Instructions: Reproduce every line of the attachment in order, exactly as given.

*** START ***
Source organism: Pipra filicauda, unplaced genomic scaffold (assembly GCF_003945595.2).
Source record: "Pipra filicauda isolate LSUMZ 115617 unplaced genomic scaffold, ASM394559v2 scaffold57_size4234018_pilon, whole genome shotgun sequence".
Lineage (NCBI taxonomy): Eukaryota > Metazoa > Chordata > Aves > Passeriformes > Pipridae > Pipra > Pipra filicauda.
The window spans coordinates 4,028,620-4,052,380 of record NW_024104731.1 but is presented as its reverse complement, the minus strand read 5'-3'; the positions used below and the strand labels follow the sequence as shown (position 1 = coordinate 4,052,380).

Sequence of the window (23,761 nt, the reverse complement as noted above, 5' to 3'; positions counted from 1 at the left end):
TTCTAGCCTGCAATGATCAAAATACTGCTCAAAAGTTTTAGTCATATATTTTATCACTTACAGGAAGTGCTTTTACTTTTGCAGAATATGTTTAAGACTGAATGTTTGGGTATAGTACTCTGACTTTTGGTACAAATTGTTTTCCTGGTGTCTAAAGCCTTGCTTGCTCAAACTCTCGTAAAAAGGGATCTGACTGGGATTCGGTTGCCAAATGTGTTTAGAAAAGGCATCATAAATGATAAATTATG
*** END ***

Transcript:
Source organism: Pipra filicauda, unplaced genomic scaffold (assembly GCF_003945595.2).
Source record: "Pipra filicauda isolate LSUMZ 115617 unplaced genomic scaffold, ASM394559v2 scaffold57_size4234018_pilon, whole genome shotgun sequence".
Lineage (NCBI taxonomy): Eukaryota > Metazoa > Chordata > Aves > Passeriformes > Pipridae > Pipra > Pipra filicauda.
The window spans coordinates 4,028,620-4,052,380 of record NW_024104731.1 but is presented as its reverse complement, the minus strand read 5'-3'; the positions used below and the strand labels follow the sequence as shown (position 1 = coordinate 4,052,380).

Sequence of the window (23,761 nt, the reverse complement as noted above, 5' to 3'; positions counted from 1 at the left end):
TTCTAGCCTGCAATGATCAAAATACTGCTCAAAAGTTTTAGTCATATATTTTATCACTTACAGGAAGTGCTTTTACTTTTGCAGAATATGTTTAAGACTGAATGTTTGGGTATAGTACTCTGACTTTTGGTACAAATTGTTTTCCTGGTGTCTAAAGCCTTGCTTGCTCAAACTCTCGTAAAAAGGGATCTGACTGGGATTCGGTTGCCAAATGTGTTTAGAAAAGGCATCATAAATGATAAATTATG